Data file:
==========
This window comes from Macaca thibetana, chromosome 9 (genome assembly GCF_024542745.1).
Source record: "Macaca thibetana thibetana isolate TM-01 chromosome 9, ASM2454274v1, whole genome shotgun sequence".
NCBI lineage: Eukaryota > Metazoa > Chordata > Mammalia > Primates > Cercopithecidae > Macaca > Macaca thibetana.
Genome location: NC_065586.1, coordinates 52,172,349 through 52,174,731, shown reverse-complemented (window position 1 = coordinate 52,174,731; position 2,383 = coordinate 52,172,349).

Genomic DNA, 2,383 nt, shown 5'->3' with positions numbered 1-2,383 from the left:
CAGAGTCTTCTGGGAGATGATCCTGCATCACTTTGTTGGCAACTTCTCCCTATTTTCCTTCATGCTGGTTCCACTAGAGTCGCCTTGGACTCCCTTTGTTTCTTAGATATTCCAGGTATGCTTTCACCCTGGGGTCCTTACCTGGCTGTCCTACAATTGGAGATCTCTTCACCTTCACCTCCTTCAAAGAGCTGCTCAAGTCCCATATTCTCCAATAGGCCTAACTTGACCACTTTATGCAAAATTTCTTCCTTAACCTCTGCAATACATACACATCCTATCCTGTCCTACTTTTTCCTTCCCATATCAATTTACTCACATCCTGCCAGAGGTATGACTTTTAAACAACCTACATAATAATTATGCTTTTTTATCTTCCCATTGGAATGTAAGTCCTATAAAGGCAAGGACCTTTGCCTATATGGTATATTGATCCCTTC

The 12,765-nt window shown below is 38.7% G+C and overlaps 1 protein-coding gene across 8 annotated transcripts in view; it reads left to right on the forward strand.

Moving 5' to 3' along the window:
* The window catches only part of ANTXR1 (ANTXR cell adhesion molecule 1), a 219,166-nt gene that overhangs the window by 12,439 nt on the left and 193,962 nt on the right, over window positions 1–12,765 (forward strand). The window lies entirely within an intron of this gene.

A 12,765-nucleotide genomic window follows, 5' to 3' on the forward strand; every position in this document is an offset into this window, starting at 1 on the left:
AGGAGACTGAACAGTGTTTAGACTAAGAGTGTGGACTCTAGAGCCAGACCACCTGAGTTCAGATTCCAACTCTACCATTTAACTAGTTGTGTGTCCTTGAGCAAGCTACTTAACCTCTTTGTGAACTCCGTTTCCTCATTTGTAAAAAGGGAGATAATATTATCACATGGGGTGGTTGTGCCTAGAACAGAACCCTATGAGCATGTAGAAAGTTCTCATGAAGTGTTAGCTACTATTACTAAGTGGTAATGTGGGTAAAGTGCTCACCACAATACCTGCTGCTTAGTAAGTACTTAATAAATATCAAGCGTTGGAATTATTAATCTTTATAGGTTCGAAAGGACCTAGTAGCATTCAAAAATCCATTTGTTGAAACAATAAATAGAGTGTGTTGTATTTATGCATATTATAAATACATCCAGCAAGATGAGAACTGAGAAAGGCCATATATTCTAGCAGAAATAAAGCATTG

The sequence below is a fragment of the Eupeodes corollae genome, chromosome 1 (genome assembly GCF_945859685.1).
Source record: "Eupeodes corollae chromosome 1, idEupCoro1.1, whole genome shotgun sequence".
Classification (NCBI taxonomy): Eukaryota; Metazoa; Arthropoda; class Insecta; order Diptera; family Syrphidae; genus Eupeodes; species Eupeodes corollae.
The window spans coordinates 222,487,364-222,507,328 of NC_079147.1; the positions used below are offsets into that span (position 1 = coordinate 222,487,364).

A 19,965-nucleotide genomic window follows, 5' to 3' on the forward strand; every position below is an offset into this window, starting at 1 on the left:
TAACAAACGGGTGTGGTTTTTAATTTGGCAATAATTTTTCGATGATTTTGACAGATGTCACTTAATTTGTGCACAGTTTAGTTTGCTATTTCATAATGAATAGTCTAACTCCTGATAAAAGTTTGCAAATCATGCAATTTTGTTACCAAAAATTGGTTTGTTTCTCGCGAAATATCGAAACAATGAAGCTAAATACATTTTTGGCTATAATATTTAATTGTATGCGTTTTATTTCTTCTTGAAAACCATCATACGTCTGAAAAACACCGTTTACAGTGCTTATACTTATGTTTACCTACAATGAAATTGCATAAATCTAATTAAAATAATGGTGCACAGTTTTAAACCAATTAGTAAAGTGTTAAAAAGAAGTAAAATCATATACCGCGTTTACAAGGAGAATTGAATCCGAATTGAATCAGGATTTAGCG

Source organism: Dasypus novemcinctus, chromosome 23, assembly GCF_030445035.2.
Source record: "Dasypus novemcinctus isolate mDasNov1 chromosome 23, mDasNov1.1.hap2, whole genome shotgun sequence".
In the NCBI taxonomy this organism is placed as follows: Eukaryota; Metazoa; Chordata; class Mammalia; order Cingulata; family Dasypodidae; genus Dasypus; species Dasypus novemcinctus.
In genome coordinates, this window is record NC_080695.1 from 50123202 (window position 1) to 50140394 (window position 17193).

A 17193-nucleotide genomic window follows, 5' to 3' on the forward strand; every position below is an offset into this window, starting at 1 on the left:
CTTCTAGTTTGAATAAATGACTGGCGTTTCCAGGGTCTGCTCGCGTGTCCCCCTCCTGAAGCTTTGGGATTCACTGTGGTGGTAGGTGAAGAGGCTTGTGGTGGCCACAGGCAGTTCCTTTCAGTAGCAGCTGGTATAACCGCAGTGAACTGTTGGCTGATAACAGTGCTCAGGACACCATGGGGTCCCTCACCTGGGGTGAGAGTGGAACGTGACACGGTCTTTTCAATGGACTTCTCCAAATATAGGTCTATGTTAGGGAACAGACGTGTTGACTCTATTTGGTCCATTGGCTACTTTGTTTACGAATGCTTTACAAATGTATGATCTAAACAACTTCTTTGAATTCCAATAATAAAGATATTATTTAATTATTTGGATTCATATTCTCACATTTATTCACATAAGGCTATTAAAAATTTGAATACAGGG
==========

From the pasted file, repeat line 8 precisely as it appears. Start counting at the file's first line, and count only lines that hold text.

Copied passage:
Moving 5' to 3' along the window: